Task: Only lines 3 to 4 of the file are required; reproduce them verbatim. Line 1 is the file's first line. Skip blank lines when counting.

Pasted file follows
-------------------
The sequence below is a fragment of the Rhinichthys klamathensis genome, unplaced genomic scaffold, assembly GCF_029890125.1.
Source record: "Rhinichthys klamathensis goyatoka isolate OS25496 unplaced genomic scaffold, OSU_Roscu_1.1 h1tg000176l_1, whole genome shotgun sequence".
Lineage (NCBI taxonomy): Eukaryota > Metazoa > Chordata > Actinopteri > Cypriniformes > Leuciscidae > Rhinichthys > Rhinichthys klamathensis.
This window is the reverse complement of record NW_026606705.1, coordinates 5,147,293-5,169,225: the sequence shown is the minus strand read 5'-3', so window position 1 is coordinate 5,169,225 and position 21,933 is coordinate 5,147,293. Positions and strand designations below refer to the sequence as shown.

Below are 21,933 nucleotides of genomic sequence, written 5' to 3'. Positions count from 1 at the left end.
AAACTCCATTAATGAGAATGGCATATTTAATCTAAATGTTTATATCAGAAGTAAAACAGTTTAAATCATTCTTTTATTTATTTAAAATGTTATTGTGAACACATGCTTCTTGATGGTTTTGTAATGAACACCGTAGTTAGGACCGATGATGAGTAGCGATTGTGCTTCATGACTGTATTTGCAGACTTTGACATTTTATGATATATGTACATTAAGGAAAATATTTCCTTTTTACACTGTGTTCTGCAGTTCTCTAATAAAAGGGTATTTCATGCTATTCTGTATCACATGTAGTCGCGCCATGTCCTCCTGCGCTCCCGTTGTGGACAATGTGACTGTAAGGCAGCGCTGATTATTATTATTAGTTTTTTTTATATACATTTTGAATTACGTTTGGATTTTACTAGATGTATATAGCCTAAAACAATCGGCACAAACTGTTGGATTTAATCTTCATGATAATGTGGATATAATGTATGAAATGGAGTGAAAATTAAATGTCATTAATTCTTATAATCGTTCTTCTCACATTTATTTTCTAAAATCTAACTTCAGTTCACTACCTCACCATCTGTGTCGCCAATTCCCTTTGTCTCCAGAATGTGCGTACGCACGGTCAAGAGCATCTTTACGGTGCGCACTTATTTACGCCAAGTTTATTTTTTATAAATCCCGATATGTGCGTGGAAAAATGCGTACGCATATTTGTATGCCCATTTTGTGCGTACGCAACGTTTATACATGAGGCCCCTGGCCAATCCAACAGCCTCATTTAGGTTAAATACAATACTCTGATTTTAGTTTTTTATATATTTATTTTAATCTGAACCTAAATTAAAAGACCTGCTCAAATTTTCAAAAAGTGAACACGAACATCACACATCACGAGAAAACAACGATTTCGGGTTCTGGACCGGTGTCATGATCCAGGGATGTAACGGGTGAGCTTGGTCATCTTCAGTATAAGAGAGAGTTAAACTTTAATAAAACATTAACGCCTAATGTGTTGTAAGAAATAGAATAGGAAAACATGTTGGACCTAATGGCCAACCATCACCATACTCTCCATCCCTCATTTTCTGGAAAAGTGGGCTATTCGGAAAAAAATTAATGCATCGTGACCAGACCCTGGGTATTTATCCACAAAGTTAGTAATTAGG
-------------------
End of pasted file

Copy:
Lineage (NCBI taxonomy): Eukaryota > Metazoa > Chordata > Actinopteri > Cypriniformes > Leuciscidae > Rhinichthys > Rhinichthys klamathensis.
This window is the reverse complement of record NW_026606705.1, coordinates 5,147,293-5,169,225: the sequence shown is the minus strand read 5'-3', so window position 1 is coordinate 5,169,225 and position 21,933 is coordinate 5,147,293. Positions and strand designations below refer to the sequence as shown.